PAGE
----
The NeXTcube at IPEM

IPEM was an early electronic music production studio embedded at Ghent University, Belgium. Now it is active as a internationally acclaimed research center for interdisciplinary music research. In the early 90s IPEM acquired a NeXTcube Turbo with an internal diskette drive, SCSI hard disk, NextDimension color graphics card and an Ariel ProPort DSP/ISPW module. The cube was preserved well and came with many of the original software, books and manuals. I have been trying to get this machine working and configure it as an “IRCAM Musical Workstation”.

IPEM’s NeXTcube with IRCAM Ariel ProPort.

There were a few practical issues: the mouse was broken, the hard drive unreliable and the main system fan loud and full of dust. The mouse had a broken cable which was fixed, the hard drive was replaced by a SCSI2SD setup and the fan was replaced with a new one. On the software side of things, the Internet Archive hosts NeXTStep 3.3 which, after many attempts, was installed on the cube. Unfortunately there seemed to be a compatibility issue. The Ariel ProPort kernel module did not work. I started over installed NeXTStep 3.1, with the same result. Finally, I installed NeXTStep 3.0 which was compatible with the kernel module and MAX/FTS!

Vid: Max/FTS with a commercial Ariel soundcard running on a NeXTcube Turbo.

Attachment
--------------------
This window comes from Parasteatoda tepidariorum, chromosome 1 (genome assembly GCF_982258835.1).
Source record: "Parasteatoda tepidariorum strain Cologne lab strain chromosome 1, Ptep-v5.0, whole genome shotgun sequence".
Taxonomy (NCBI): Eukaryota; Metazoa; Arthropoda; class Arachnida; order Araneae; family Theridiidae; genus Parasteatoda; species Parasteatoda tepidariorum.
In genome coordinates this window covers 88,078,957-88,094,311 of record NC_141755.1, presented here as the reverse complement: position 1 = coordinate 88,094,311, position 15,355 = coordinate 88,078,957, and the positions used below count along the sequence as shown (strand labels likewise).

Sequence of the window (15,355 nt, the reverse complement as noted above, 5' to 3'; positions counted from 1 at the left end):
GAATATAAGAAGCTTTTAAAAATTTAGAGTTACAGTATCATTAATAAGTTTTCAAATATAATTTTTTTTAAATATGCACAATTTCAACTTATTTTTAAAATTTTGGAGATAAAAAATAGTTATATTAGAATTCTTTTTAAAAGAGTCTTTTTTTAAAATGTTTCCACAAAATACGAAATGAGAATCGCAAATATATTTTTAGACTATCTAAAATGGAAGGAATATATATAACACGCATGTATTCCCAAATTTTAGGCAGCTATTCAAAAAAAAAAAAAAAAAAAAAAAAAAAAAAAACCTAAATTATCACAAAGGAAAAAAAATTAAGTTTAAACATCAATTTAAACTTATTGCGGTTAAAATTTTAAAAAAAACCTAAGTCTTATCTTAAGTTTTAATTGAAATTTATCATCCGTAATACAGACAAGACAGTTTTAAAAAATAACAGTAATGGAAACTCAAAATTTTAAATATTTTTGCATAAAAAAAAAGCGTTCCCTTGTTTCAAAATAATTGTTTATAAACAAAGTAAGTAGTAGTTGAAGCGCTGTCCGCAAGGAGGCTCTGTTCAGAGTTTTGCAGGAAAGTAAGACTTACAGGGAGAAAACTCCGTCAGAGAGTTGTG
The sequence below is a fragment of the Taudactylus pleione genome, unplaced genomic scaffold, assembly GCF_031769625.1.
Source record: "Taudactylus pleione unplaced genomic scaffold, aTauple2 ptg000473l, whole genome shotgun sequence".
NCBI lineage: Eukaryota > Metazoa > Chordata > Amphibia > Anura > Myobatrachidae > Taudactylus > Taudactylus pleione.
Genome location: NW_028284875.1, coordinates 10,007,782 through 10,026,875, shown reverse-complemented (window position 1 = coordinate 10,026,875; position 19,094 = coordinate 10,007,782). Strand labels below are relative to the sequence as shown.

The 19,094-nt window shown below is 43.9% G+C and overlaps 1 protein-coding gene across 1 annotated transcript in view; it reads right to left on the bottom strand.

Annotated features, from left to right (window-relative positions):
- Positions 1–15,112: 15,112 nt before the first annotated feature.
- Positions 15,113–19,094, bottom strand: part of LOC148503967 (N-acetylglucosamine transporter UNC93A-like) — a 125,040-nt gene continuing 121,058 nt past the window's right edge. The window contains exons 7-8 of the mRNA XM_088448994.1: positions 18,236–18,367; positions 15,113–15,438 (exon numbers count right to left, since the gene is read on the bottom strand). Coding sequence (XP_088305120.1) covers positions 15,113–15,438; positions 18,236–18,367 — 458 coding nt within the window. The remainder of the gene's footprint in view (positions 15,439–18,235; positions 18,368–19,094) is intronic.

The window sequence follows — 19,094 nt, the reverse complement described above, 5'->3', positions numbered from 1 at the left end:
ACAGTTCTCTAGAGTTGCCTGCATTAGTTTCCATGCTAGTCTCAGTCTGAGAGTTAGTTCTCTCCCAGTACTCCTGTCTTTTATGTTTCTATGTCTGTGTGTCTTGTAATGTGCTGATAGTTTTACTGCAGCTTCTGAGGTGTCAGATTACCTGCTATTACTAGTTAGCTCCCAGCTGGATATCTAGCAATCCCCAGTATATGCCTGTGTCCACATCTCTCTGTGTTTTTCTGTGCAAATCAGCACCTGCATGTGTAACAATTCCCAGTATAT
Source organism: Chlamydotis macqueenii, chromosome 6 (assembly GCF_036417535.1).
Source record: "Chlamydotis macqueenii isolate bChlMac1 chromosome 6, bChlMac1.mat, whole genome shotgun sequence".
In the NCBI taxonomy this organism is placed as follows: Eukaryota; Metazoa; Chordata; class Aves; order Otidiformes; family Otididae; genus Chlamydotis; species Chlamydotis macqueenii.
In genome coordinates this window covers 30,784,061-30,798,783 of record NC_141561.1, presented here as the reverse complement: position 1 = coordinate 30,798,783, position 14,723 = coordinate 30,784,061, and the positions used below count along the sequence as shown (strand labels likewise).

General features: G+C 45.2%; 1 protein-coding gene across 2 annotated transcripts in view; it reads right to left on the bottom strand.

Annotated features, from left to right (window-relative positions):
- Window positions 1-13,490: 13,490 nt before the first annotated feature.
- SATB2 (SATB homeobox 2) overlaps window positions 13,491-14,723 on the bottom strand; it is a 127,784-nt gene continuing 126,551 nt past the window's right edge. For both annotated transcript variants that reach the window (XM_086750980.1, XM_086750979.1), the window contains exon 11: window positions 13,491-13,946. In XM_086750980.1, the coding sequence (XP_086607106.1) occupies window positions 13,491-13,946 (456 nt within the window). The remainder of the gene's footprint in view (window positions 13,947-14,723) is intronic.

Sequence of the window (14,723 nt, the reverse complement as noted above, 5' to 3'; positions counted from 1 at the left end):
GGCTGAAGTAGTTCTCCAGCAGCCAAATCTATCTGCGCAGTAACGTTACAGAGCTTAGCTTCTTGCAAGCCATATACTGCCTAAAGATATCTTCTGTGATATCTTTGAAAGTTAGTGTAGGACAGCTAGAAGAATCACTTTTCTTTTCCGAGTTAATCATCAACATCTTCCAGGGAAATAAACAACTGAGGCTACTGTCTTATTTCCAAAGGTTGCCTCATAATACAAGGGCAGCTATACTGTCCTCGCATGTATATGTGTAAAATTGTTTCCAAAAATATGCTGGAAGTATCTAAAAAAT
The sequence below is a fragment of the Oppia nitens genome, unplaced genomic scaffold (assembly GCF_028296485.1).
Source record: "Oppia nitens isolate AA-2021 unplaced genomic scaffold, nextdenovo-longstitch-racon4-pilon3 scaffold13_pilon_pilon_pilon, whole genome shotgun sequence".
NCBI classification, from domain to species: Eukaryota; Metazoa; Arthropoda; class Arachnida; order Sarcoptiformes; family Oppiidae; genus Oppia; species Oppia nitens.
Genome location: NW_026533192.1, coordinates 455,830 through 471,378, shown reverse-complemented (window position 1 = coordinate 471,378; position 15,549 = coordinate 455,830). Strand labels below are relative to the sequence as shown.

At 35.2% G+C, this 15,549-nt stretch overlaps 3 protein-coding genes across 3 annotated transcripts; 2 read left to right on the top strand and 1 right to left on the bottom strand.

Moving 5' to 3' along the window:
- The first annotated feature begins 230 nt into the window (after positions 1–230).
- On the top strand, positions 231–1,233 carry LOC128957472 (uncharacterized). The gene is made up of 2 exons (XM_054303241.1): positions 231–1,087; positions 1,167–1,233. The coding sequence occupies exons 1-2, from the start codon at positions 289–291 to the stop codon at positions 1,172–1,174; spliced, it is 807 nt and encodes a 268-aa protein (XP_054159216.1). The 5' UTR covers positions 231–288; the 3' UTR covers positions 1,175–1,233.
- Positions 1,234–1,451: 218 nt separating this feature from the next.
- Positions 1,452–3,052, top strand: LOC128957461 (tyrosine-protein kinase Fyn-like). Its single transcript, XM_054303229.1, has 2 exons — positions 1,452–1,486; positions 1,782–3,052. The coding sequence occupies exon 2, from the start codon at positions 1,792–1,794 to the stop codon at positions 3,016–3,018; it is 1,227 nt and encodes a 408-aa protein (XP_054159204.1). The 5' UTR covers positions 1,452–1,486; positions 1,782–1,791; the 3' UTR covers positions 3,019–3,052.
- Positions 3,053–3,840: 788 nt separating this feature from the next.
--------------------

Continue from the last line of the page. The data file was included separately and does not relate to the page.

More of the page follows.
The restoration of the IRCAM Signal Processing Workstation instruments fits in a university project on living heritage The idea is to get key historic electronic music instruments into the hands of researchers and artists to pull the fading knowledge on these devices back into a living culture of interaction. This idea already resulted in an album: DEEWEE Sessions vol. 01. Currently the collection includes a 1960s reverb plate, an EMS Synti 100 analog synthesizer from the 70s, a Yamaha DX7 (80s) and finally the NeXTCube/ISPW represents the early 90s and the departure of physical instruments to immaterial software based systems.

Acknowledgements & Further reading

This project was made possible with the support of the Belgian Music Instrument Museum and IPEM, Ghent University. I was fortunate to get assistance by Ivan Schepers and Marc Leman at IPEM but also by the main developers of MAX: Miller Puckette. I would also like to thank Anthony Agnello formerly at Ariel Corp for additional image material and info. I also found the WinWorld and NeXTComputers communities and resources extremely helpful. Thanks a lot!

See also the discussion on this article at Hacker News
Lindemann, E., Dechelle, F., Smith, B., & Starkier, M. (1991). The Architecture of the IRCAM Musical Workstation – Computer Music Journal, 15(3), 41–49.
Puckette, M. (1991). FTS: A Real-Time Monitor for Multiprocessor Music Synthesis. Computer Music Journal, 15(3), 58–67.
Puckette, M. 1988. The Patcher, Proceedings, ICMC. San Francisco: International Computer Music Association, pp. 420-429.
Puckette, M. 1991. Combining Event and Signal Processing in the MAX Graphical Programming Environment. Computer Music Journal 15(3): 68-77.